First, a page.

"There's no fear in these kids," says Norman approvingly. This was made abundantly clear to him at February's Greg Norman International in Sydney, where Scott shot a 10-under 63, the lowest score by an amateur in the history of the Australasian tour. Previously over-shadowed by his mate Aaron Baddeley, Scott, 19, a native of Hope Island, Queensland, came into his own over the last 12 months, during which he was an All-America as a freshman at Nevada-Las Vegas and then, this spring, a force on the European tour, where back-to-back top six finishes at the Moroccan Open and the Benson & Hedges International convinced him that he was ready to turn pro.
Though he has long been a source of inspiration and advice, Norman had never teed it up with Scott until a Tuesday practice round at the International. "He blew my mind," said Norman. "He launches it as far as Tiger and hits it as straight as Tiger and putts as well as Tiger." Gesturing toward his heart, Norman added, "But it depends on what's right here."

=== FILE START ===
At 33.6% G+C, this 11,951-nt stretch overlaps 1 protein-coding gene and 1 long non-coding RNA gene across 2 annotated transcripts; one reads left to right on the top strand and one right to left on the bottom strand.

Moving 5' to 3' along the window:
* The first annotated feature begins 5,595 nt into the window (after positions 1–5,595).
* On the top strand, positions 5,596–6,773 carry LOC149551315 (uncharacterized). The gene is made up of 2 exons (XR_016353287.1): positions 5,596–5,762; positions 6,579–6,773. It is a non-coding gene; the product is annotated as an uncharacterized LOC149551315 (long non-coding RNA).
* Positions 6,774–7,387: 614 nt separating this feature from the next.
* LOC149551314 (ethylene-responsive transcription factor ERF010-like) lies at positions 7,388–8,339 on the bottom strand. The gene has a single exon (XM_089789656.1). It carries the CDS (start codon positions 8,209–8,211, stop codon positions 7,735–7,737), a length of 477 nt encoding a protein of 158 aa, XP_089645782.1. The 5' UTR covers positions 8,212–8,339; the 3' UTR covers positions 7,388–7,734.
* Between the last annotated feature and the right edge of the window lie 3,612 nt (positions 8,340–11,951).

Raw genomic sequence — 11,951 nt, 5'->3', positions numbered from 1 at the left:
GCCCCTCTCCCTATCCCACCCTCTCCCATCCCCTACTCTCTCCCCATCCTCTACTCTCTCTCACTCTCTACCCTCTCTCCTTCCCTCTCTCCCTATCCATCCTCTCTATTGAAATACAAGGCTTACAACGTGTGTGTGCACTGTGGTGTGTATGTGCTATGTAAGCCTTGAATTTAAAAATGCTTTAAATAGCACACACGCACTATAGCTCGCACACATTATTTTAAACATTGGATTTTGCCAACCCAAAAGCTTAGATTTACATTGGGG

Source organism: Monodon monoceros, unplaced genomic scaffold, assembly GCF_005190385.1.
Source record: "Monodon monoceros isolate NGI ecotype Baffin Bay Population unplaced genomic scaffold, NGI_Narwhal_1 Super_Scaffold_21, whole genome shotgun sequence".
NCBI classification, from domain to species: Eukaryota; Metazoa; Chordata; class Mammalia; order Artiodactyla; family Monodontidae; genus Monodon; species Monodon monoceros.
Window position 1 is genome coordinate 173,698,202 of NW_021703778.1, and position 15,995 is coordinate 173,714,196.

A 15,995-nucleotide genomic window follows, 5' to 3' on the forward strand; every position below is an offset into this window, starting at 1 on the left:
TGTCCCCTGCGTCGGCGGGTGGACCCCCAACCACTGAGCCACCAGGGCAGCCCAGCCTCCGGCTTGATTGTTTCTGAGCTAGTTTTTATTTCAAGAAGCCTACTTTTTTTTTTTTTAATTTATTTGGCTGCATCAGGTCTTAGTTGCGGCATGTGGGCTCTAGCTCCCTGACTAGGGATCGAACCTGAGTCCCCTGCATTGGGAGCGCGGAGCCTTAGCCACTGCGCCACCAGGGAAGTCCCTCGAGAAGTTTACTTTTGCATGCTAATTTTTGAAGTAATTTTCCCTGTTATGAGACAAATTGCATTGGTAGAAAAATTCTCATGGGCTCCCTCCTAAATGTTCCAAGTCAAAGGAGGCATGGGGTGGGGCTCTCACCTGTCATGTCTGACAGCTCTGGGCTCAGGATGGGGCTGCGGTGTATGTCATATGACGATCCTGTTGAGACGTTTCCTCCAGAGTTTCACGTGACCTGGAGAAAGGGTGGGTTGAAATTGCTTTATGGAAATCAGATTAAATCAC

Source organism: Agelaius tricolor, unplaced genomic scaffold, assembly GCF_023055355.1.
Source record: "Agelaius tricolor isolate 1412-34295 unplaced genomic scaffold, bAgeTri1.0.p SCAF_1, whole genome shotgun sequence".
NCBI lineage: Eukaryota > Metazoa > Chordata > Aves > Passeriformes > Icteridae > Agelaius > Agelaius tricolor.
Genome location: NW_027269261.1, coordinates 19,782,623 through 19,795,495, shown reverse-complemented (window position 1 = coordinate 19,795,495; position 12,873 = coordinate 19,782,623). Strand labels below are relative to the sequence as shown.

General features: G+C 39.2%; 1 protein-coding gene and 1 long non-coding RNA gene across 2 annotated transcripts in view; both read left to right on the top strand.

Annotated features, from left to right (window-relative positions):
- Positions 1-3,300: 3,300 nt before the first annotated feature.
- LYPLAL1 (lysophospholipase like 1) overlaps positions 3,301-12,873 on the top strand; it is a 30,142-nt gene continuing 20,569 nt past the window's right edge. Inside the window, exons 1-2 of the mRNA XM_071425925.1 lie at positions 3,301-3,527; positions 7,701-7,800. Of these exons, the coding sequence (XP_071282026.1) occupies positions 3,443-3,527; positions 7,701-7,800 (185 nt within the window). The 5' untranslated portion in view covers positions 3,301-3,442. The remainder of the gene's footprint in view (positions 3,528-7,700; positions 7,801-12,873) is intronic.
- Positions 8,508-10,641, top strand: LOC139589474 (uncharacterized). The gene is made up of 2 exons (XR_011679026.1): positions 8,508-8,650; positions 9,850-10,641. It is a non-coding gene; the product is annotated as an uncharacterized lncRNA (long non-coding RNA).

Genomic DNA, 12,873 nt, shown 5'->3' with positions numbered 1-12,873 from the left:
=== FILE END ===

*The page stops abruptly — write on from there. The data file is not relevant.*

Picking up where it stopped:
Issues of the heart will be a dominant theme at next week's PGA Championship at Valhalla Country Club in Louisville, where Woods will be looking to be the first man since Ben Hogan in 1953 to win three majors in a season. Gossett, Haas, Howell and Scott will be at home watching on TV, and without the impetuousness of youth, it will be up to golf's old guard to make a stand. Els and Mickelson have to rate as having the best chance of turning back Woods. Mickelson was the 36-hole leader at Valhalla when the PGA was played there in 1996, and he has elevated his game this year—not that many have noticed. Els left Castle Pines with his old quiet confidence, allowing that "it's always good to have a bit of form going into a major."
In truth he was no less than dazzling at the International, which he basically won over the first two days, when he scored a record 34 points. (In medal play his scores would have been 65-63.) Though Els listed a bit on Saturday, he maintained his eight-point lead over both Mickelson and Norman, and on Sunday he protected his lead expertly and birdied three of the last five holes to seal the win.
Though he is now second on the money list with a career high of more than $3 million, as well as second in the World Ranking, Els knows that history can't be bought. Of the PGA he says, correctly, "It's the last chance to make an impact."
It's now or never for Els and the rest of the veterans who enjoyed their leisurely stay in Colorado. The next generation is impatiently awaiting its turn.